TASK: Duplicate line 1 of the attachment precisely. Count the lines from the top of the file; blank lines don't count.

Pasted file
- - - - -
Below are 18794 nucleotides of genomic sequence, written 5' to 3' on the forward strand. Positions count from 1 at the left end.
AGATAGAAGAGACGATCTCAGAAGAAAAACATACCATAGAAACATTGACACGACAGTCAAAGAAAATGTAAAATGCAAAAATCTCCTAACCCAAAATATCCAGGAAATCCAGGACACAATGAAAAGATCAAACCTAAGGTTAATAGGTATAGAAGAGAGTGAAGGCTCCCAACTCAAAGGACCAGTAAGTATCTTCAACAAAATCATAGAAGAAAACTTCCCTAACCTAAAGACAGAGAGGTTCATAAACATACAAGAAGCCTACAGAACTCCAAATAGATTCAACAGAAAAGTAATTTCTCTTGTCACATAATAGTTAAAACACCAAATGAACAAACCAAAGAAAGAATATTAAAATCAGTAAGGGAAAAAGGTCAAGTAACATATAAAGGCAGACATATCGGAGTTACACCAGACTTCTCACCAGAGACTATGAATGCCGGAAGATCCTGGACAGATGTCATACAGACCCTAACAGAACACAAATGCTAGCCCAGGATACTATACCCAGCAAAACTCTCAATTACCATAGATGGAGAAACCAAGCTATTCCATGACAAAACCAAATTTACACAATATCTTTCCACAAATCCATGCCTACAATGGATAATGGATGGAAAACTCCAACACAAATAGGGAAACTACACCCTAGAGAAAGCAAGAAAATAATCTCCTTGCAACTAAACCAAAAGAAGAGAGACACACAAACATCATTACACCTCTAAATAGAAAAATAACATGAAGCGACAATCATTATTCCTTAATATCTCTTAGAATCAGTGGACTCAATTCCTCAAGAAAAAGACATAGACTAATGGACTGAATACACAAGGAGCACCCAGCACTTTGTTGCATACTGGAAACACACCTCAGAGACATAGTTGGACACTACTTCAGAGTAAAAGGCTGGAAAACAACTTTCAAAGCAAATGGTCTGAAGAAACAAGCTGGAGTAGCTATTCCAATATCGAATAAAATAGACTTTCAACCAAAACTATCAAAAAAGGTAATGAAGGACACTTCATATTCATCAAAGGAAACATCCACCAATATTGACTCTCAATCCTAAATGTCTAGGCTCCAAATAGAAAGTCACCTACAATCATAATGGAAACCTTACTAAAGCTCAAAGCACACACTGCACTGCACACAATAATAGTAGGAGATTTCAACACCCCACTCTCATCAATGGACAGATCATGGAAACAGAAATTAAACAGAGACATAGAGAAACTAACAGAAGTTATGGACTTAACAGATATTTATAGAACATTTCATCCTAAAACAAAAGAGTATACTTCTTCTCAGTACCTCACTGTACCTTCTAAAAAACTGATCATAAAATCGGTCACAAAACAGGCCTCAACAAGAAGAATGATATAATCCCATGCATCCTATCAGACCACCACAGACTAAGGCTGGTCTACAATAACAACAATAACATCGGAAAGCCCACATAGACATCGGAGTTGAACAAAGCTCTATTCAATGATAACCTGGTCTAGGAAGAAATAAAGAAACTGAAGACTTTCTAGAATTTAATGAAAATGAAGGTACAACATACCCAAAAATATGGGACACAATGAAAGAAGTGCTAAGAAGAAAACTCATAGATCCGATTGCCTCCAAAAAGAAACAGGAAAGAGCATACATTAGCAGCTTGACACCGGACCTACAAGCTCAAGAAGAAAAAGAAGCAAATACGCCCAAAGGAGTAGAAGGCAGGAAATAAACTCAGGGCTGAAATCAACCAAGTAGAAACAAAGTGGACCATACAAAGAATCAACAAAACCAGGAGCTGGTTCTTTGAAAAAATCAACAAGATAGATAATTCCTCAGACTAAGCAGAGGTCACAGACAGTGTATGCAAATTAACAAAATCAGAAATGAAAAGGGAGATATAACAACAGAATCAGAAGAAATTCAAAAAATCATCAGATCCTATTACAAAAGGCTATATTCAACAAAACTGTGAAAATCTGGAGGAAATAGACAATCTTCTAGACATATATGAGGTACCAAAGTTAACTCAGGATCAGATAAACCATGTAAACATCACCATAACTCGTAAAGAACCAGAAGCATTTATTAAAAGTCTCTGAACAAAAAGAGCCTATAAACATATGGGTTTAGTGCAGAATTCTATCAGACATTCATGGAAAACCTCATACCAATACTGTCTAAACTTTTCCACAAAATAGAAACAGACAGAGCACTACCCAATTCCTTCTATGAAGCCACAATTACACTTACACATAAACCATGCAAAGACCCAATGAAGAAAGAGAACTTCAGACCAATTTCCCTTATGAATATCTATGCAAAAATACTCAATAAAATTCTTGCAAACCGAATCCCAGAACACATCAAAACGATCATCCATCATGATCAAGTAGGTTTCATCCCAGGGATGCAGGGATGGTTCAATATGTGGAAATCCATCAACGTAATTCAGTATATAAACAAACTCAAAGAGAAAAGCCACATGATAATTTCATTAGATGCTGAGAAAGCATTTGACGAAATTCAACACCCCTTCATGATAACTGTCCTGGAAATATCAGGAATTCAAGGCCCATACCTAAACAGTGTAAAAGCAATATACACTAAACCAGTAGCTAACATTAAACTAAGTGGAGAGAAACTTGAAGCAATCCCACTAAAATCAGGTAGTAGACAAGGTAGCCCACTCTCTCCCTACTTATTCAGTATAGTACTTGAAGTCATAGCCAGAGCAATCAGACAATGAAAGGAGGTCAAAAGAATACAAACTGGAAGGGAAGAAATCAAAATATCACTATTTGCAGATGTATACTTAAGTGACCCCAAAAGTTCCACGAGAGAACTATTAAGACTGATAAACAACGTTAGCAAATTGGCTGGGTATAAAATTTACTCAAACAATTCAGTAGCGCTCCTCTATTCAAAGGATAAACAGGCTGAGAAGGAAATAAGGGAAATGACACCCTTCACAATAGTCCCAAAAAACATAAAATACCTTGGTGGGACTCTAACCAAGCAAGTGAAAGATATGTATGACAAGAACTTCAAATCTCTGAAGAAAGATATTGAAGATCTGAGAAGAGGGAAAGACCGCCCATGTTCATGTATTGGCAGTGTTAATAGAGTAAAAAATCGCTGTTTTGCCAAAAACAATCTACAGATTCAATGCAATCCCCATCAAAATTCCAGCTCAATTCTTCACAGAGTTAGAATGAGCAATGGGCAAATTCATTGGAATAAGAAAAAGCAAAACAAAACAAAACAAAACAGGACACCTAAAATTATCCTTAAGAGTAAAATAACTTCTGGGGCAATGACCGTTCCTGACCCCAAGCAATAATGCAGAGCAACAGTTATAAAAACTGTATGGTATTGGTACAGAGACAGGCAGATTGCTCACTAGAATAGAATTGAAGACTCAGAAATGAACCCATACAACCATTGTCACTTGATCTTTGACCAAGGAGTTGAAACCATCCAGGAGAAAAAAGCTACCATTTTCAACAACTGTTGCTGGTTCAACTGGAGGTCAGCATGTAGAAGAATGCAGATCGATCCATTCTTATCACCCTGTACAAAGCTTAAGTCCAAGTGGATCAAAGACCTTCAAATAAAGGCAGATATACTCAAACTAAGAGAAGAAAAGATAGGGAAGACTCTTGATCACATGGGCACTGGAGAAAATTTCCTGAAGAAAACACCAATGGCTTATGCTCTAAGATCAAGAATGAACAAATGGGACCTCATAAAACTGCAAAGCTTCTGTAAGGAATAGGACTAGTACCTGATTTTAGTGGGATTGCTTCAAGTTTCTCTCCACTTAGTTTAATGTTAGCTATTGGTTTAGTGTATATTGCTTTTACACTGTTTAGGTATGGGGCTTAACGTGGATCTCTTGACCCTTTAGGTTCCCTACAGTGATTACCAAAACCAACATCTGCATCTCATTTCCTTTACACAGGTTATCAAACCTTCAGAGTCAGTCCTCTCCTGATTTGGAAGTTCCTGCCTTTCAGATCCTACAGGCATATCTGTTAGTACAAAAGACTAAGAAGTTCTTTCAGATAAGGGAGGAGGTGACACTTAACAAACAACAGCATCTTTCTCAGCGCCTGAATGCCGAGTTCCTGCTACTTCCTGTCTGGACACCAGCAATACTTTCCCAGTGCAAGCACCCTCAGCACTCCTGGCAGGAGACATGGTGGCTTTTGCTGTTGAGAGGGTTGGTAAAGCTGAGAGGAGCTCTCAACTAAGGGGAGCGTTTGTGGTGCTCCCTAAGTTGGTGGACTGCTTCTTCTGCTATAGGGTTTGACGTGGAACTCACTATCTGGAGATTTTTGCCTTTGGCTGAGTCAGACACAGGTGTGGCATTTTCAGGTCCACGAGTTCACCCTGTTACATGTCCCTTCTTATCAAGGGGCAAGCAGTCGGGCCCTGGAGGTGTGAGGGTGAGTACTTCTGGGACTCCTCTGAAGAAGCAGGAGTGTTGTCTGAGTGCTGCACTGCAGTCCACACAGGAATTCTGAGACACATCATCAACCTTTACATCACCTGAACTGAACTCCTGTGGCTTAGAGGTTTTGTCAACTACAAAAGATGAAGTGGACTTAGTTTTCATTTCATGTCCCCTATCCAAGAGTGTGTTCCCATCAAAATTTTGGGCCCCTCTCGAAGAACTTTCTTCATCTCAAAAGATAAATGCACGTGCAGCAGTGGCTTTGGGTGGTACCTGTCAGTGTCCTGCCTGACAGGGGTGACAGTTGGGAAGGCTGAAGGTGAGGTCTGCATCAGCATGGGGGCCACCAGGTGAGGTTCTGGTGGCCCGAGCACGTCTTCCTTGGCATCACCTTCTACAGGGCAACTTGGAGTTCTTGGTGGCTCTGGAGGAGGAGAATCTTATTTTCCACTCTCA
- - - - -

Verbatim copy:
Below are 18794 nucleotides of genomic sequence, written 5' to 3' on the forward strand. Positions count from 1 at the left end.